Having endured torrential rains and five-plus hours of driving to see The Cure at the Blossom Music Center near Cleveland just the night before, I wasn’t sure I was going to be able to drag myself out of the house less than 24 hours later for another night of live music. But the allure of a solid triple bill combined with the venue being less than two miles away this time had me falling back on my credo of “always go to the show.” And so I did.
And for the most part, I’m glad. Bully (pictured below) led off the cross-generational line-up with a short set of songs mostly from the just-released Lucky for You. It had been a couple of years since I had seen the band in a headlining role just down the street, but the vitriol that had fueled that set was still intact. Led by principal Alicia Bognanno, for whom Bully is as much a nom de plume as a band, the four-piece tore into the new songs with a certain ferocity, but there were pop hooks also at the surface that heretofore had been buried in grungy layers. Similarly, Bognanno didn’t rely solely on her obstreperous yowl but instead allowed its softer underbelly to reveal itself at times.
When Franz Ferdinand (pictured below) took the stage, you could tell they were ready for action. Singer/guitarist Alex Kapranos was dressed in some sort of military jacket, the admiral poised to lead his troops through a frenzied set of prime cuts from the band’s catalog. The band is ostensibly on tour for a greatest hits album, last year’s Hits to the Head, and with the Glaswegian group choosing to not play anything from its admittedly middling last studio record, 2018’s Always Ascending, the setlist was a crowd-pleasing selection of tracks from its first four albums highlighting their invigorated updating of post-punk grooves. So after the first ruminating verses of “Jacqueline,” it was off to the races as Kapranos commanded, “It’s always better on holiday… that’s why we only work when we need the money.” With the band keeping pace behind him, the frontman at turns strutted and jumped in the air out of pure exhilaration. Songs like “Darts of Pleasure” and “Michael” were electric, so much so in fact that by the time the big hit (“Take Me Out”) arrived, it didn’t seem so much a climax as just one standout in a stellar set. And indeed it wasn’t the dramatic finish; three more songs followed with FF finally finishing up with “This Fire” from their self-titled debut, its jagged riffs and refrain of “This fire is out of control. I’m going to burn this city, burn this city,” ending the performance with a definitive exclamation point.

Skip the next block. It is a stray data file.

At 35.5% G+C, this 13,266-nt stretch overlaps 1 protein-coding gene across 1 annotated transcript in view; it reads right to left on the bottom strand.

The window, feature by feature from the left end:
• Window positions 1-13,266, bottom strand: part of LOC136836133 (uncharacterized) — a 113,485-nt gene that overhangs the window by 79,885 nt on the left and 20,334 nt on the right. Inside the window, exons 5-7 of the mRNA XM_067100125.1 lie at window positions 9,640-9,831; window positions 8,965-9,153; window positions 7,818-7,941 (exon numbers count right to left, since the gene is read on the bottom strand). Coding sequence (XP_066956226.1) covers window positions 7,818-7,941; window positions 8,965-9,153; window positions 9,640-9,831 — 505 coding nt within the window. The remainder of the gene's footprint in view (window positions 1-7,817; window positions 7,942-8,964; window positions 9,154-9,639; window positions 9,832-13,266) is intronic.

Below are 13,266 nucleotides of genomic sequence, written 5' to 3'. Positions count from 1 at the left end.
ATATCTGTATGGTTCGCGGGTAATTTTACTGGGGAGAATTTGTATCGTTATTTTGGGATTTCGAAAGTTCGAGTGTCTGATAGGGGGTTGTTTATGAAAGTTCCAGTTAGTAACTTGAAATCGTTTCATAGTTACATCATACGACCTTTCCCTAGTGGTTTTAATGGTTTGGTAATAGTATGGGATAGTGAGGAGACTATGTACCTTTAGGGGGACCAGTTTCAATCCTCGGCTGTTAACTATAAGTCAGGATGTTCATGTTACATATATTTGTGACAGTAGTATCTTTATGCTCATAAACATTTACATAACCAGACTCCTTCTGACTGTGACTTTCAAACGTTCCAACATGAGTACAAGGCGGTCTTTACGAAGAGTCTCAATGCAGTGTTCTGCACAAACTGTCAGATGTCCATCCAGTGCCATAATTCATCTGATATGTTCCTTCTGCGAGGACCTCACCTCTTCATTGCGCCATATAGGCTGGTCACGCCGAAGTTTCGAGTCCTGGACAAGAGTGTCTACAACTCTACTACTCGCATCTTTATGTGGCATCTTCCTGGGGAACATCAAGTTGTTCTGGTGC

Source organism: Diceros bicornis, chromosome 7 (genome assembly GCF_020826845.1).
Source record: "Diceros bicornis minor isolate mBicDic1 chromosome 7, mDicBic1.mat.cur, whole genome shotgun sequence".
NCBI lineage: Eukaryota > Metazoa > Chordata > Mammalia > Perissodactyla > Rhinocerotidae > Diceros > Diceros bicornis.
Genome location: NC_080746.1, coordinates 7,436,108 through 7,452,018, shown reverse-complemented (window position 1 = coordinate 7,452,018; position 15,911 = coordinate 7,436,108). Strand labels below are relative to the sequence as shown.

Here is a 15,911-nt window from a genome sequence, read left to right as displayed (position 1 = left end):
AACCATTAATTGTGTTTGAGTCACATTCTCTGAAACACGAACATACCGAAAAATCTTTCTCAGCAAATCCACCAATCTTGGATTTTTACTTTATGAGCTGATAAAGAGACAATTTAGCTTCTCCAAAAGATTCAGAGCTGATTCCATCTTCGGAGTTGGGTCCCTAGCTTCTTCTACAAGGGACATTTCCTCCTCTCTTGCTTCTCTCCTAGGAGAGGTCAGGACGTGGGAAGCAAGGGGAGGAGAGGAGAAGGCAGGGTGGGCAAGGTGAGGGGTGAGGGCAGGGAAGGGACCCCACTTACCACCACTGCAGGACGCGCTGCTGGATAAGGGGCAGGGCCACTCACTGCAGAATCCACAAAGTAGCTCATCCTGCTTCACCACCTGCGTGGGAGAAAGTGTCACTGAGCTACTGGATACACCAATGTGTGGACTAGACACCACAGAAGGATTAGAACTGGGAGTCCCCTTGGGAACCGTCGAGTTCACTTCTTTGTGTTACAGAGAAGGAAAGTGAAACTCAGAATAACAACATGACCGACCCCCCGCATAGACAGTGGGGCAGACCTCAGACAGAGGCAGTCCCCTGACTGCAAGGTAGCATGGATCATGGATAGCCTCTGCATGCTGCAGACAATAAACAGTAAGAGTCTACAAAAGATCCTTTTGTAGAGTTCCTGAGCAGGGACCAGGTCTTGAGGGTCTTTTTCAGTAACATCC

By the time the Pixies (pictured top and below) took the stage, the sun had gone down and the band seemingly emerged out of the shadows as Paz Lenchantin plucked out the familiar bass lead-in of “Gouge Away.” Contrasting sharply with his Franz Ferdinand counterpart, frontman Black Francis showed little movement as the band subsequently delved into more cuts from its backpages. The first third of the show could have been a setlist from 30 years ago, as they stuck to tracks like “Bone Machine,” “Planet of Sound,” and “Caribou” from the initial Pixies run. Of course, judging by the response, that’s what the crowd wanted to hear, and the Pixies seemed more than willing to oblige, despite having now been around in their reunited form twice as long as their heydays and having put out an equal number of records. It wasn’t until 11 songs in that they touched on Doggerel, the new record that they’re on the road promoting, running through a block of four songs from the album. Even if I’m being generous, it’s not a great record, and the live cuts did nothing to dramatically change that opinion.
After tackling “Death Horizon” from 2019’s Beneath the Eyrie, the headliners returned to their bread and butter, banging out another 13 songs from their iconic works, eventually finishing up about two hours after they had begun. One got the feeling that it had taken the first half of the gig just for the band to get warmed up, as it was during this latter portion of the show that Francis and his bandmates seemed to find their stride, no longer just going through the motions, but finding that wrinkle in time where all that matters is the convalescence of their noisy emanations. For me, that place was “Nimrod’s Son,” which possessed the off-kilter freneticism that first made the band so great. I also appreciated that they played the UK Surf version (a.k.a. the slow version) of “Wave of Mutilation” after already playing the album version, showing that quietude can be as powerful as volume. Another of my credos is that a band should never end with a cover, but here their rendition of Neil Young’s “Winterlong” couldn’t have been more perfect, a sort of galliant ride into the sunset even if the sun had set hours ago.